Word from tax advocate: IRS heal thyself

Every year the Taxpayer Advocate Service issues a report to Congress about the state of the nation's tax code. Washington, D.C., area readers of this blog may be interested, but not surprised to know that the latest report from the head of the service suggests there are a few things that could use some changing, and perhaps the most important might be for the Internal Revenue Service to focus on fixing itself.

According to Nina Olson, the chief taxpayer advocate, the IRS should put some focus on the voluntary disclosure programs it has instituted as part of its efforts to boost collections from foreign bank accounts.

As a matter of law, taxpayers with significant balances in foreign banks are required to file Foreign Bank and Financial Accounts (FBAR) forms every year. The IRS has determined that there are a lot of individuals who haven't stayed on top of this requirement. To recoup some of the estimated resulting revenue losses, the agency has created the voluntary disclosure programs through which taxpayers can catch up on their missed filings, paying taxes and reduced penalties.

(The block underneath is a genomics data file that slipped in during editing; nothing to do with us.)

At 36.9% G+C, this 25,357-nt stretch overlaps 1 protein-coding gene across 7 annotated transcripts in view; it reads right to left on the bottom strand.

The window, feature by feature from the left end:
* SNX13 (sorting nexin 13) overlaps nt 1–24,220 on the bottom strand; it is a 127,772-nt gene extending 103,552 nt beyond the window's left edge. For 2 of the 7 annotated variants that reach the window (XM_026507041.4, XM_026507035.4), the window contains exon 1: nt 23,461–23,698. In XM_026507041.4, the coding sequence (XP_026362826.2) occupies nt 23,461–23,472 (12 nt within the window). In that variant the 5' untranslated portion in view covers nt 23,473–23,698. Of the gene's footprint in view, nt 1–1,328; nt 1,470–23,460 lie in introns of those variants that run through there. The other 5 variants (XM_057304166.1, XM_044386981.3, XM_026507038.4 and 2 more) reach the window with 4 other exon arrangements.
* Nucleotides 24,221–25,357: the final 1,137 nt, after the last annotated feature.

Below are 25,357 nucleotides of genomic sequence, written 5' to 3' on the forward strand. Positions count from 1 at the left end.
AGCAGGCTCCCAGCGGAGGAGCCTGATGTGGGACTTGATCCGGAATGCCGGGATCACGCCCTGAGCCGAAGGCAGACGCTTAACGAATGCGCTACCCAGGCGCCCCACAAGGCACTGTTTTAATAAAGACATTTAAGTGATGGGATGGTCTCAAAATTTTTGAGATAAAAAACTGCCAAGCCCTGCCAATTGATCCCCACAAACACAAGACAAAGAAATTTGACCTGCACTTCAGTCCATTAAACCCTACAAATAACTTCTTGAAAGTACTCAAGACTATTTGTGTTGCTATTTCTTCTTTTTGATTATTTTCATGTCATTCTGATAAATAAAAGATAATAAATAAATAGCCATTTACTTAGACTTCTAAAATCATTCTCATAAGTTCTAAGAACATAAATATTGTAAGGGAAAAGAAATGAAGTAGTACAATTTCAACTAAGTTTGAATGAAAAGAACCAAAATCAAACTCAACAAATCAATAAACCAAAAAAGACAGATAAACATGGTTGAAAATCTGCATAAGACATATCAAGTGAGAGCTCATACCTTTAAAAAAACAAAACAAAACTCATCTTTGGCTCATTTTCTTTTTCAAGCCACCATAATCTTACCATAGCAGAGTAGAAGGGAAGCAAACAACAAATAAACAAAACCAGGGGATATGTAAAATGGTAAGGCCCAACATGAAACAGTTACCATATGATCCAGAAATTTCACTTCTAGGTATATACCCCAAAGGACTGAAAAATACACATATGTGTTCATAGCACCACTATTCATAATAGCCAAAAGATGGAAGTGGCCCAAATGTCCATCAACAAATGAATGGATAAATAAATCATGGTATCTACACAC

According to Olson, however, the programs have a major flaw. She says they treat every FBAR filer the same. She says there are bad apples who have sought to dodge their obligations. But she says there are some filers who have legitimate reasons for not having filed the forms. Others may have just failed to do so inadvertently. But they are all treated the same, and she says that's not fair.

As Olson puts in her report, "The program has caused 'excessive burden and fear for taxpayers.'"

Olson says the IRS also fumbled the ball in responding to news that nearly 650,000 social security numbers were stolen last year by thieves looking to get their hands on tax returns. She says rather than moving fast to correct issues, the IRS put in place a slow-moving process that leaves affected taxpayers in limbo for six months.

Issues with the IRS may not be a problem most taxpayers face. When they do surface, it's good to know that a Taxpayer Advocate Service exists and is there to be a voice for taxpayers. Often, though, additional advocacy is needed and can be found in an experienced tax attorney.

Source: Palm Beach Daily News, "Taxpayer complaints with IRS include forms, handling of identity theft," Gail Liberman, Jan. 27, 2013

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